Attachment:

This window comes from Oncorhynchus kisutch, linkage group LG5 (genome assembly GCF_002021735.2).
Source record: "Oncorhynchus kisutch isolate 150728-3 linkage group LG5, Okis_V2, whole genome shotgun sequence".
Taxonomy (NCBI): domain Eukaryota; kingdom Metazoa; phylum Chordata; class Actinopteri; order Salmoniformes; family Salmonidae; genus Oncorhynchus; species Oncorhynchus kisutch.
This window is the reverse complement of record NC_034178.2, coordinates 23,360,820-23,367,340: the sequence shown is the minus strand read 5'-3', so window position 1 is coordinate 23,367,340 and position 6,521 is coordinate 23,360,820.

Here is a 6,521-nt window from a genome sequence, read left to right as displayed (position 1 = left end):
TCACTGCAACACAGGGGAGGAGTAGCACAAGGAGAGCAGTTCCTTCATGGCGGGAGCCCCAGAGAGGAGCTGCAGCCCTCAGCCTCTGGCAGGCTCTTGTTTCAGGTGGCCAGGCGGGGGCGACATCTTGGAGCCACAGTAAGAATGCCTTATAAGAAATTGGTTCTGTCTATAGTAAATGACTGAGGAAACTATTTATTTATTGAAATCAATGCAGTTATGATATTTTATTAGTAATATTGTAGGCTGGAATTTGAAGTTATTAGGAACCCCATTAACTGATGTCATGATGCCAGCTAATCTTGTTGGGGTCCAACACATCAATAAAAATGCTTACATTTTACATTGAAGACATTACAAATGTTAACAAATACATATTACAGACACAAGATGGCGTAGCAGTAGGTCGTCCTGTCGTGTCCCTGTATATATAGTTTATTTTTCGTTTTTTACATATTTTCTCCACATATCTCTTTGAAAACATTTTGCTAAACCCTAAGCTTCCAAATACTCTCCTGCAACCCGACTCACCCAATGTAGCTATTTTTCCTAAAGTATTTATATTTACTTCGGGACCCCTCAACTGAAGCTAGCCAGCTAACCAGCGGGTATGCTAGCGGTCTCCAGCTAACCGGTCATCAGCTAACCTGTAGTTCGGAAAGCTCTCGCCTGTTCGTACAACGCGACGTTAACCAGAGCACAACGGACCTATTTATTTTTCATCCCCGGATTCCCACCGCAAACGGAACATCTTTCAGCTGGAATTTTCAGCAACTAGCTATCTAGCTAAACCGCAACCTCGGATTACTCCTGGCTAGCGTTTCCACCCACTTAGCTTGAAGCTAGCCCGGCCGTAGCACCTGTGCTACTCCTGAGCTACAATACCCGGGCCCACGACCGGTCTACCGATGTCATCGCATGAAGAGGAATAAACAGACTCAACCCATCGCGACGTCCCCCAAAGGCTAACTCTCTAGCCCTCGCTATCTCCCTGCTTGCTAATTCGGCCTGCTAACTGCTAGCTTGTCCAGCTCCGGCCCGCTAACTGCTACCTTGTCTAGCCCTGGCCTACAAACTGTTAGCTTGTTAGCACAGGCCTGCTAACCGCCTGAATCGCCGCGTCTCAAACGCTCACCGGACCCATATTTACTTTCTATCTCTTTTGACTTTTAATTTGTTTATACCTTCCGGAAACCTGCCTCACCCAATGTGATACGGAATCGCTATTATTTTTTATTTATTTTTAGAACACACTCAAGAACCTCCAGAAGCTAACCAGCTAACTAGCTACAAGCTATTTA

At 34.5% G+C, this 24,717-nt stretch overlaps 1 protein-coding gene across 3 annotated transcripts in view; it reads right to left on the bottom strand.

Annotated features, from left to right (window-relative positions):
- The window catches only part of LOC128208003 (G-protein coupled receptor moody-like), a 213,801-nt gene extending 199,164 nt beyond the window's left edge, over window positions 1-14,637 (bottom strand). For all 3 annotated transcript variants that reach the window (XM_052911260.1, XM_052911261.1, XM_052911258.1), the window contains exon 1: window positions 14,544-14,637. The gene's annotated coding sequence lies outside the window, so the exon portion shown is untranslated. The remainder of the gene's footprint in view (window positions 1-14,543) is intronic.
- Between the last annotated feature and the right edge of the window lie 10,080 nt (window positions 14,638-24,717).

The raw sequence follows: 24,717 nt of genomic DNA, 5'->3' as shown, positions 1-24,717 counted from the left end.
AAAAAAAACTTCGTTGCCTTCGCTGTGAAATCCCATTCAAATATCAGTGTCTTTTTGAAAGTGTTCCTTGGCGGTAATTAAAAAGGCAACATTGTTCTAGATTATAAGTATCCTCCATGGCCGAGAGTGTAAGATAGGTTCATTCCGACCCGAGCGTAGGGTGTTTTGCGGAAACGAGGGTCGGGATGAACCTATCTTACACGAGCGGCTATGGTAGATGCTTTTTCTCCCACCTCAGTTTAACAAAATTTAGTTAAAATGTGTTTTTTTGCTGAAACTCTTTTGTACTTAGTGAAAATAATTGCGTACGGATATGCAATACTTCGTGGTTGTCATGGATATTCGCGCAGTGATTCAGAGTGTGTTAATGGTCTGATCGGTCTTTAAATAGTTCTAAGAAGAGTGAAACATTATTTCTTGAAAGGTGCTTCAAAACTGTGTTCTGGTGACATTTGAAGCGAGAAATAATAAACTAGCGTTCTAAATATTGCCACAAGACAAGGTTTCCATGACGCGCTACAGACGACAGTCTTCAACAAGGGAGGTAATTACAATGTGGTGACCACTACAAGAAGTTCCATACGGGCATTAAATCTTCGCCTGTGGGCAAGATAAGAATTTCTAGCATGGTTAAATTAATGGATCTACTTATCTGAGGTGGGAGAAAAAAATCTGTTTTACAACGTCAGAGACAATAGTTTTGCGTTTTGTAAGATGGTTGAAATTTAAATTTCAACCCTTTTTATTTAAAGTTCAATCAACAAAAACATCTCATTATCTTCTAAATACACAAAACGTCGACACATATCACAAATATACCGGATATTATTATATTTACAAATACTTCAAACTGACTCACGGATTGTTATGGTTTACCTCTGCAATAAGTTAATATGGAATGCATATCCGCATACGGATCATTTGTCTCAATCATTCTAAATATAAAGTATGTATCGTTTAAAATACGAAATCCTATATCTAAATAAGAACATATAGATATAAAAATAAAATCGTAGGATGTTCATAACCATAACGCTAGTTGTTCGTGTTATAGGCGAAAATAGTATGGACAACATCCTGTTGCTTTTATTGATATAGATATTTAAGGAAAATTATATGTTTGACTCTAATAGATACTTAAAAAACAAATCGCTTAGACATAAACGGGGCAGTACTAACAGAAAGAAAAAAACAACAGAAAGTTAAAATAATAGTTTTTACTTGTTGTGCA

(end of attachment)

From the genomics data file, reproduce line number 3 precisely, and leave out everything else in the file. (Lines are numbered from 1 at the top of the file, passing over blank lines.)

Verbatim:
Taxonomy (NCBI): domain Eukaryota; kingdom Metazoa; phylum Chordata; class Actinopteri; order Salmoniformes; family Salmonidae; genus Oncorhynchus; species Oncorhynchus kisutch.